Going back to the three infants in the study,  the mothers took 12.5 mg of iodine daily.  This seems like a minuscule amount compared to the doses proposed for breast cancer prevention and for breast cancer survivors.  (but it is over 10 times the recommended daily allowance)  But that amount caused major problems for these 3 babies.  When you view the full study, the first baby might have a messed up thyroid for life.  The other two babies were twins and their thyroid’s recovered.  The head physician of this study,  Dr. Connelly, writes: the immature thyroid glands of fetuses and newborns have not developed this protective effect and are more susceptible to iodine-induced hypothyroidism. Although infants recover normal thyroid function after acute iodine exposure (e.g., a few days of topical iodine application), continuous excessive iodine exposure to the fetal and neonatal thyroid gland may cause long-term harmful effects on thyroid function.

How did the doctors find this thyroid problem in the babies?  By routine screening of the newborns thyroid function.  It is such a well documented article with all of the tests the babies had including analysis of the mother’s breast milk.

Now here is what is really scary.  The first mother’s breast milk was loaded with iodine.

So this is a cautionary tale for both pregnant women and breast-feeding mothers not to take extra iodine.  A good prenatal vitamin which lactating women take along with their food (if they don’t go overboard with seaweed) will not give their baby’s this problem.

What makes this such a ground breaking study is this might be the tip of the iceberg.  My guess is that newborn thyroid screenings are going to show more of this problem.  At least all 50 states have a thyroid screening test.

How many well-meaning women are thinking they are doing the right thing by supplementing all that extra iodine, when it could be potentially  considered the wrong thing?   Dr. Connelly seems to be worried about this and this would include all obstetricians and pediatricians.

The take home message for all of these doctors is to get a straight answer out of their patients of exactly what supplements their patients are taking.

In America it seems, more is better,  but in the case of iodine supplementation, it has been shown to be dangerous for pregnant women and breast-feeding women to take overdoses of iodine.  The poor little baby’s thyroids can’t handle it.

A Book Review

You Did What?  Saying “No” to Conventional Cancer Treatment

By Authors Hollie and Patrick Quinn

Last month I attended a Advances in Cancer Strategies Symposium in Stamford, Connecticut which was sponsored by Healthy Medicine Academy.  At this conference, I had the distinct pleasure and honor of meeting Hollie and Patrick Quinn.  Hollie gave me her book and I started reading it when I arrived home.  This is an astounding book for so many reasons.  Not only are they wonderful and profound writers, but also they illustrate not only in statistics, but in Hollie’s survival of an aggressive cancer, that decisions in cancer treatment are not as simple as they appear.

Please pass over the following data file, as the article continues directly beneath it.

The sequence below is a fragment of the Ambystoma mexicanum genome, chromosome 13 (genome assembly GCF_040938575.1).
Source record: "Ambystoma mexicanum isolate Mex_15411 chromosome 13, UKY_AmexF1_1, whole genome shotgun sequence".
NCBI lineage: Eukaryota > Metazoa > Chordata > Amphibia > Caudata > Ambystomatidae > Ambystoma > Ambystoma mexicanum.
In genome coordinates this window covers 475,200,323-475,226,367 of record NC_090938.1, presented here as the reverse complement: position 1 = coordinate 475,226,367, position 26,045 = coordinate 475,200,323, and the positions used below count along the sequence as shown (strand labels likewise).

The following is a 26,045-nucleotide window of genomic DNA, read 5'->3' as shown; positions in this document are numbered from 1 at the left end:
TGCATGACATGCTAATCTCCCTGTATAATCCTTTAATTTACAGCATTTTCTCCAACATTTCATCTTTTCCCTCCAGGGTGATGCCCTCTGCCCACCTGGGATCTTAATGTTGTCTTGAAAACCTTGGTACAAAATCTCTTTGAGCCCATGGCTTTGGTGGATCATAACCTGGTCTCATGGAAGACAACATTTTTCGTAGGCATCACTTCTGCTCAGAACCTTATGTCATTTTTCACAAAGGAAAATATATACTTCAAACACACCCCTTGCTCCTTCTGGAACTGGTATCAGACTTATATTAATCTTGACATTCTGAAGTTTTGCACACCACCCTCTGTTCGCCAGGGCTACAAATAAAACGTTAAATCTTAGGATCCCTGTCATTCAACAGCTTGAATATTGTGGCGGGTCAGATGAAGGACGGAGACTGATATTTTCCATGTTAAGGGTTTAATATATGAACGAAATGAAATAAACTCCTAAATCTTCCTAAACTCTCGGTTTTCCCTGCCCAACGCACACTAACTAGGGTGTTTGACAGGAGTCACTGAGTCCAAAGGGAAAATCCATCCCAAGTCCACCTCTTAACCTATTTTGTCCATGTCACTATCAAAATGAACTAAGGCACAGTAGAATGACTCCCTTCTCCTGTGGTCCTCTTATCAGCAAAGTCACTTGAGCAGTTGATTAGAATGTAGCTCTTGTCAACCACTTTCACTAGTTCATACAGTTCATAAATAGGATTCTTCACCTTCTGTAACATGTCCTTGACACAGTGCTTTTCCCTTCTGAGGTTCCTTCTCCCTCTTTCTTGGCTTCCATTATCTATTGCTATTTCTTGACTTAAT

Here is an example of the profound writing in the first paragraph of the book.  In August of 2002, the forces of life and death knocked on our door simultaneously.  When we opened the door, there they stood.  Our beautiful new daughter, Cassie, and cancer together.  Cassie, on the doorstep in the tight swaddle that she seemed to love being in; and those perfect lips of hers.  And cancer–dark, full of fear and despair, beckoning us into its abyss.

It is such an anomaly of being 38 weeks pregnant with a diagnosis of breast cancer.  Hollie age 27 at the time literally went from diagnosis to delivery in the same day with induced labor.  Less than two weeks later she had a lumpectomy and sentinel node biopsy.  (As a breast cancer survivor myself, I cannot imagine the colliding of two separate worlds one of life and one of possible death and all within weeks of the other.)  Then she had to recover from surgery and make all of those simply awful cancer decisions while caring for a newborn.

Hollie and Patrick took matters into their own hands and did something I did as well:  Research.  Research. Research.  She was recommended to have chemotherapy, hormonal therapy, and radiation.  And in the end, she said No to everything which was an incredibly brave decision.

In this book, they are very precise on explaining the statistics for the treatments offered by some of the best physicians on the West Coast.  They explain those statistics in the terms of Dr. Susan Love, the breast cancer expert:  For every 10 women who receive chemotherapy, (similar to Hollies) seven would remain healthy without it, two would have had a recurrence anyway, and one would be spared a recurrence due to chemotherapy.   

Viewing that statistic, 90 percent of women are incorrectly subjected to the rages of potentially deadly chemical treatments–is not being revealed in this book for the first time.  It’s widely known.  

In fact, I wrote about this myself for Redflagsdaily in 2002 and how chemotherapy statistics are manipulated to get the person to say yes.  It was done to me.   If a doctor says you have an 8-10% reduction of risk of recurrence (the statistics for stage one), the ordinary person thinks okay, my risk is 30%, and now it could be 20%.  WRONG.  I didn’t even figure this out until 7 years after my decision to say no when I wrote about it.  The correct math and absolute survival statistics works like this:  You need to take 8-10% of the risk of 30%, so the absolute benefit for poisoning oneself is 3% for a premenopausal patient, and .9% for a post menopausal patient.